November 01, 2004

"[John Henry] didn't really die... just stopped livin' in his Mammy's shack, and started livin' in the hearts of men, forever and a day."

When I first chose John Henry for my panel discussion, I thought I would be working with a short story. So, when I started researching, I was surprised to find that the John Henry tall tales were not in a short story format, but rather as songs. I wasn’t sure how a presentation would go, based on a few songs, but I finally narrowed my topic down to the history of John Henry and tall tale.

History of Tall Tales
Settlers in the American wilderness used storytelling for entertainment. Obviously, there was no television or radio, so the people would instead gather around after the day’s work and tell each other tales. Each group, the loggers, cowboy, railroad and steel workers, had their own “superhero”; maybe having a superhuman doing the same job gave them a little pride and hope while doing their job.
Every tall tale hero has a gift or special talent; everyone has something that made them entirely unique from everyone else. Men, women, and sometimes animals were the focus on these American tales. Some of the most well-known characters are:
• Davy Crockett
• Johnny Appleseed
• Paul Bunyan & Babe, the blue ox
• Pecos Bill

John Henry’s History
John Henry’s story is based on real people and events, but it’s not really clear whether or not John Henry was a real person. Some of the legends say that John Henry was an African-American slave that was born in Tennessee in the 1840s or 1850s with a “hammer in his hand” and then moved to West Virginia (or Virginia) to build the Big Bend railroad tunnel. Other legends portray John as a white man, a dock worker, a saint, a womanizer, and sometimes a little of everything. Sometimes John is six feet, while other time he’s as tall as eight feet and originates from Alabama.

On, John is established as a real man. He was born a slave, worked for the railroads after the Civil War, and died in the 30s; he also had a wife and baby. The facts of the legend are harder to pin down. Through the ballads and folk songs, it is said that John worked for the C&O Railroad Company and worked to rebuild the Southern states after the Civil War. The railroad was moving quickly, but the Big Bend Mountain was a literal road block; it took three years and 1,000 men to clear through the mountain. As the songs say, John Henry was one of the best workers and used a 14-pound hammer and could tunnel up to 20 feet a day.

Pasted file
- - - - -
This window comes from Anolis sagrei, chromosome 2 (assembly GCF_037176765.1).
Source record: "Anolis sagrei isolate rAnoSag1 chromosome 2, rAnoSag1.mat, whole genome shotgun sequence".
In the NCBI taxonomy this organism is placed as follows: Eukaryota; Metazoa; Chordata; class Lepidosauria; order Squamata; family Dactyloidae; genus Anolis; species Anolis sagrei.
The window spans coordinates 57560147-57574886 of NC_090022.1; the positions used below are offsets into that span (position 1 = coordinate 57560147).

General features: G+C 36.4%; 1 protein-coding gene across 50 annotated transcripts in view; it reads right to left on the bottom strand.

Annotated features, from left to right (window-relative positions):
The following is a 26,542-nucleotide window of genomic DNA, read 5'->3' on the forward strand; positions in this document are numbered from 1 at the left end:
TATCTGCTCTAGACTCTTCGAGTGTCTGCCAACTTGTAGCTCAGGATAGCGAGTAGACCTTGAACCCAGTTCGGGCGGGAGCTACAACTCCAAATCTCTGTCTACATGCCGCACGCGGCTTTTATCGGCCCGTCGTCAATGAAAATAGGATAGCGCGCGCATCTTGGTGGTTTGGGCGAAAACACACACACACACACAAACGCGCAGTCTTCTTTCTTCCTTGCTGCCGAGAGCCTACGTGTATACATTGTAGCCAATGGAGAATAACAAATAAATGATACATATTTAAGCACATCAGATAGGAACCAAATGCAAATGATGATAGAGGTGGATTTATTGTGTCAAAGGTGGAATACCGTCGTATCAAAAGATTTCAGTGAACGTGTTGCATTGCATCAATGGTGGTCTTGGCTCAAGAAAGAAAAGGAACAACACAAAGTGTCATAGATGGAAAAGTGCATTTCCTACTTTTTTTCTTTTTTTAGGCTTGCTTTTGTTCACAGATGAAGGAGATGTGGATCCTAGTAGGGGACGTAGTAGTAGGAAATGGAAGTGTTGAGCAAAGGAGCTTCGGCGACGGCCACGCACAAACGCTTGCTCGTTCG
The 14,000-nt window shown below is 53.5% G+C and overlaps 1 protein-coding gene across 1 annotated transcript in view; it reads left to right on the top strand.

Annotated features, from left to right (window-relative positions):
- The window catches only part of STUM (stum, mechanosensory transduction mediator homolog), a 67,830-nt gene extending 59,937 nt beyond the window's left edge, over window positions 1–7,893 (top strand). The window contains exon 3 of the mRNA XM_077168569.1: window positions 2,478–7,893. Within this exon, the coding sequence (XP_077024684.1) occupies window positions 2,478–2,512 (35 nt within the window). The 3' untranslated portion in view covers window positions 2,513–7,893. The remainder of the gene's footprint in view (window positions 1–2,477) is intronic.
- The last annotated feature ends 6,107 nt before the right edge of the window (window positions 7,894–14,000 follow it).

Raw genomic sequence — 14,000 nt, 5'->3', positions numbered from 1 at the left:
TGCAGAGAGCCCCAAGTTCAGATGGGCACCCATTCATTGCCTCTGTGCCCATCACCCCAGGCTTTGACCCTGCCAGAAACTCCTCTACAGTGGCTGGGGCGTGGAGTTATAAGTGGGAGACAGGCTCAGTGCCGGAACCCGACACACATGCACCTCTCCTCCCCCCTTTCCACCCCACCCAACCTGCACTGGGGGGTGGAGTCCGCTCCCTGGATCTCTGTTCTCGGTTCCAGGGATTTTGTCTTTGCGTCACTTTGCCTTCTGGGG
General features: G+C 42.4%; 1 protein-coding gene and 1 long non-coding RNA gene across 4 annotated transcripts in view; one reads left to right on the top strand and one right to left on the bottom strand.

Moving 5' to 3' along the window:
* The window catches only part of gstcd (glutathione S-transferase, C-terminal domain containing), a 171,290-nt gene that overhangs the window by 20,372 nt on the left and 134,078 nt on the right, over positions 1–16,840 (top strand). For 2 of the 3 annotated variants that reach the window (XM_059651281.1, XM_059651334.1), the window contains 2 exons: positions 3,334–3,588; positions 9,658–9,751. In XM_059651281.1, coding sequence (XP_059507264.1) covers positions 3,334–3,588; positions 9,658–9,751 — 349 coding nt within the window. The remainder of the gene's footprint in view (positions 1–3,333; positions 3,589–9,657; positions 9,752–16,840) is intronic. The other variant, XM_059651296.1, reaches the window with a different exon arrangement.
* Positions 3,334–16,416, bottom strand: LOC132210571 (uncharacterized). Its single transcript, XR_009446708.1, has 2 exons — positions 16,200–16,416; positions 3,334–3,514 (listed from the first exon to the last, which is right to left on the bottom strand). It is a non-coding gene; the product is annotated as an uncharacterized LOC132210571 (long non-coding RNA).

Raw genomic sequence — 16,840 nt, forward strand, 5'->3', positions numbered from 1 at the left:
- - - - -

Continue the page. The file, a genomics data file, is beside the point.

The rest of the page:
While the men were working, a salesman happened by with a steam-powered drill. He challenged that his drill could outwork any man-John took the challenge. John won the race (he drove 14 feet to the machines nine), but John died after the battle. Some say he collapsed from exhaustion, while others tell it was a stroke. This is just a simple view of the competition; some stories say John used to 20-pound hammers, one in each hand.

The fact and fiction of John Henry’s life is blurred; over 150 years has passed since John’s life and his true life and his legend have become intermingled. John was a source of guidance and hope for the railroad workers and American settlers. John was an inspiration in his time and even today-an example of raw work ethic and unbeatable strength.

Here are some questions to think over after hearing the history and legend of John Henry:

• Does it make a difference if John was real or just an imaginary character?

• Would the stories and songs make a bigger impact if John was real?

• Would his story have been as exciting if he was just a regular man or does his "superheroness" add to the story?

Posted by KatherineLambert at November 1, 2004 12:56 PM


I think that it doesn't matter whether John Henry was real or not. It's the actual legend that makes the readers involved in the story, for example, You have heard of the "Legend of Sleepy Hollow." Well, some people believe it and others don't. It depends on how well the story is told. If it gets pasted down from generations to generations, then people well begin to believe it. Do you think that people are depending so much on technology? People should appreciate John Henry's work ethnic and he proves that man power overtook the machine. We should be able to make it without so much technology. We did in the past, so why not now?

-Nabila :)

Posted by: NabilaUddin at November 1, 2004 05:56 PM

You are going through the "blogging obsession" ;) Anyways, good presentation, startlingly familiar - if that's even a word. :-P

Posted by: Renee at November 2, 2004 10:06 PM
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